A LOT of these nuts believe this. Seriously. It's a major tenet of American Dominionism.
In contrast, there is the Christian Nationalist view, which claims that the Declaration of Independence and the Constitution were based primarily on the Ten Commandments and other parts of the Bible, and that the United States was founded as a Christian theocracy.
Again, this goes back to the Puritan Origin Myth. But it played out in parallel with the growth of the United States.
Manifest Destiny was the belief that the US was destined to bridge the continent, and establish a new heaven on earth. Never mind that we had to slaughter the Native Americans
The South certainly cherished the myth that they - and not the North - was carrying the banner of God in the war against evil (meaning abolitionists).
While the idea never truly went away, it had a fresh beginning in the 1970s with a book by a man named Peter Marshall. Best known as the son of Catherine Marshall, who wrote the novel Christy, he was co-author of The Light and the Glory, the seminal work of “Providential History.”
I remember my mother reading this, although I never did. (Christy is a good book, though. The scene where a preacher grooms and rapes a teenage girl made it into my post on Doug Phillips.)
For homeschoolers of my age, however, Marshall may not be a household name. Another person took up the banner of historical revisionism and became the most familiar. That would be David Barton. In my previous post on Ted Cruz, I detailed just a few of his lies and fabrications. He is the foremost purveyor of the baloney that the United States is or was a “Christian” nation, established by God to be his kingdom on earth. And, as I noted in the previous post, he even helped write the Republican platform for 2012. Yikes.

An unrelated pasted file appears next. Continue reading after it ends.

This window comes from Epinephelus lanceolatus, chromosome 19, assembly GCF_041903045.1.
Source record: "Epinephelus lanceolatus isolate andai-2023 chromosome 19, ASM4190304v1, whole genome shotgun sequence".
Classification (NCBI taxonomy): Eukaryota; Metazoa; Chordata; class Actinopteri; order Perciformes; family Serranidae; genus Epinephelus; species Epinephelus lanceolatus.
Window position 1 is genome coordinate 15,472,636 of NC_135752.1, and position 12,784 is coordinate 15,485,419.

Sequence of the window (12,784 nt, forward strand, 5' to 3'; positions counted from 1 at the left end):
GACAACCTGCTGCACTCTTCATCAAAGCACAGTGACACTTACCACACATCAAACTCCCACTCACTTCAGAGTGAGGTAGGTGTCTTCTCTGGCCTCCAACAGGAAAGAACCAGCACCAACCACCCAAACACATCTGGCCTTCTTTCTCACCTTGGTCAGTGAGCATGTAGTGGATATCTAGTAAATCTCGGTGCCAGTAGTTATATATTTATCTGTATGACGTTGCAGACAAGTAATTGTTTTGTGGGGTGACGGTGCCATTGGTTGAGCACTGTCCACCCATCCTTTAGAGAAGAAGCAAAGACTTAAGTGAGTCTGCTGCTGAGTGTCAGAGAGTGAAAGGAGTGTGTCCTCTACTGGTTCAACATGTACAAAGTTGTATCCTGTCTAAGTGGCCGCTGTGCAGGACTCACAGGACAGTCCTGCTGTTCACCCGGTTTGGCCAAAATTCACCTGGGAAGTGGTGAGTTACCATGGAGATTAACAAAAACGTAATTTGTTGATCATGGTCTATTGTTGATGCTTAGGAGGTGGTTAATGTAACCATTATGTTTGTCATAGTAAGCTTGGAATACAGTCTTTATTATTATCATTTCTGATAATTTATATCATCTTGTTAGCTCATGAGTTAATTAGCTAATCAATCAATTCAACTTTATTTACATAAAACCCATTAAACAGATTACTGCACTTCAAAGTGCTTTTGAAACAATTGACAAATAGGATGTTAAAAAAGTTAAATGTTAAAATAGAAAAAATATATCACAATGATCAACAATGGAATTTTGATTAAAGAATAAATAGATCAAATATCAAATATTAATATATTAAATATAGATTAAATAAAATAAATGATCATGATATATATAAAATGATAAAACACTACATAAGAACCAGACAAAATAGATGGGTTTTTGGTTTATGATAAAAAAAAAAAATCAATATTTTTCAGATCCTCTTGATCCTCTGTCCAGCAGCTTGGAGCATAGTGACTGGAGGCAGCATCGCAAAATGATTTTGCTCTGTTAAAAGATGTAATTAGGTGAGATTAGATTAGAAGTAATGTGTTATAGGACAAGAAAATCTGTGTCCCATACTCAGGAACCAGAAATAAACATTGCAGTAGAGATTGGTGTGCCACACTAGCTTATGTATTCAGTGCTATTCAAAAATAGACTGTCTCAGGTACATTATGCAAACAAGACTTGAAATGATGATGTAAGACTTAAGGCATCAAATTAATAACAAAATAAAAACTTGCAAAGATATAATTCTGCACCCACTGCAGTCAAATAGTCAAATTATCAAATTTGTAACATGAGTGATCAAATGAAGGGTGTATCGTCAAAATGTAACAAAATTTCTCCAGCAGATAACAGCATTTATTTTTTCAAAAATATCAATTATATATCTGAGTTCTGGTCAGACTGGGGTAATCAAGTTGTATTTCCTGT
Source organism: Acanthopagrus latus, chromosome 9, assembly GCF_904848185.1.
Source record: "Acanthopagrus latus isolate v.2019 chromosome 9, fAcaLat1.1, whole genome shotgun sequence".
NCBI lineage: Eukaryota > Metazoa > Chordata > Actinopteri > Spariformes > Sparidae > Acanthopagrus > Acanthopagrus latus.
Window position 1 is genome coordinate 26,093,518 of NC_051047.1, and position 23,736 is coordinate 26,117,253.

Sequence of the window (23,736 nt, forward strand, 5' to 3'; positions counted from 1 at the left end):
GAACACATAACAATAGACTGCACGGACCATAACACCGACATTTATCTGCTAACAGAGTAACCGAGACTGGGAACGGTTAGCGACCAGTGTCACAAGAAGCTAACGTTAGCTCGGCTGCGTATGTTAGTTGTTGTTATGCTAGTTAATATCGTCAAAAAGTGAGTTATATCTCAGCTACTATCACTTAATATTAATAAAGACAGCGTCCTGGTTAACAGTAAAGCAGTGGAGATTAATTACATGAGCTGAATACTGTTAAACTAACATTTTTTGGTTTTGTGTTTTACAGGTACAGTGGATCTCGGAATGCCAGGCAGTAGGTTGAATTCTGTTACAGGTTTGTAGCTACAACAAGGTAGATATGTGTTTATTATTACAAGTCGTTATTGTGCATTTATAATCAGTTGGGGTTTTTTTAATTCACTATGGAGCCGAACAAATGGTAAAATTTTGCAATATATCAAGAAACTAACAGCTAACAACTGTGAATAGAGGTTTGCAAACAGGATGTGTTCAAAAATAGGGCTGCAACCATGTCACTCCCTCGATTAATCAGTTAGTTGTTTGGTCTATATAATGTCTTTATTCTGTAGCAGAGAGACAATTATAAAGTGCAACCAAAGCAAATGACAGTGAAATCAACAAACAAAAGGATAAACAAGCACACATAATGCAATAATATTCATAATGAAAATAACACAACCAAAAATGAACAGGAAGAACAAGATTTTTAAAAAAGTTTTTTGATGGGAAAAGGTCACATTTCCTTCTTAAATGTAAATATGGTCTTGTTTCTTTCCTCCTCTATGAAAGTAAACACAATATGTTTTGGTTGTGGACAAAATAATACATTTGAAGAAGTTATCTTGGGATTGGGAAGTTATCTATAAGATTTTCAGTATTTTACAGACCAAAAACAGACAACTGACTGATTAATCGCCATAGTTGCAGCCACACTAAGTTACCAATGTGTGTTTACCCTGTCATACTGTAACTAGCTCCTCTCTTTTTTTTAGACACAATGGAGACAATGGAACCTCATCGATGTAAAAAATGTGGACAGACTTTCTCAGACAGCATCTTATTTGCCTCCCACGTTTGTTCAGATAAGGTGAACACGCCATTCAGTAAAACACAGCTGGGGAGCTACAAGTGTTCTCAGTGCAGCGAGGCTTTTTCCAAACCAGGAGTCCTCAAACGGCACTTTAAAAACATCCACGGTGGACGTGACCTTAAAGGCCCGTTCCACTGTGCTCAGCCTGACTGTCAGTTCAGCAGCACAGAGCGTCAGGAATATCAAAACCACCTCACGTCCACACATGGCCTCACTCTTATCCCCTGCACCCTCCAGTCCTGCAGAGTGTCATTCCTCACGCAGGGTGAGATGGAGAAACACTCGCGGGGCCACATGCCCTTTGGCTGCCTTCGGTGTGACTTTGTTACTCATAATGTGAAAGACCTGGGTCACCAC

Here is the basic idea of what Marshall and Barton teach: The United States has a special covenant with God. We are basically the “new Israel,” and were guided since our inception by divine providence. Later, however, we forsook our god (just like Israel) and all our problems are due to that. If we would just return to God, everything would be great again.
Does this sound familiar?
Pretty much any Evangelical should find this familiar, because it is the central myth of Christian Nationalism.
As I noted above, one HUGE problem with this is that it requires a staggering degree of historical denialism.
But there is another huge problem:
It requires the whitewashing of history.
I use that term in multiple senses.
The first is this: in order to believe that God directed and led the United States from its founding, one must believe that God apparently ordered some serious atrocities.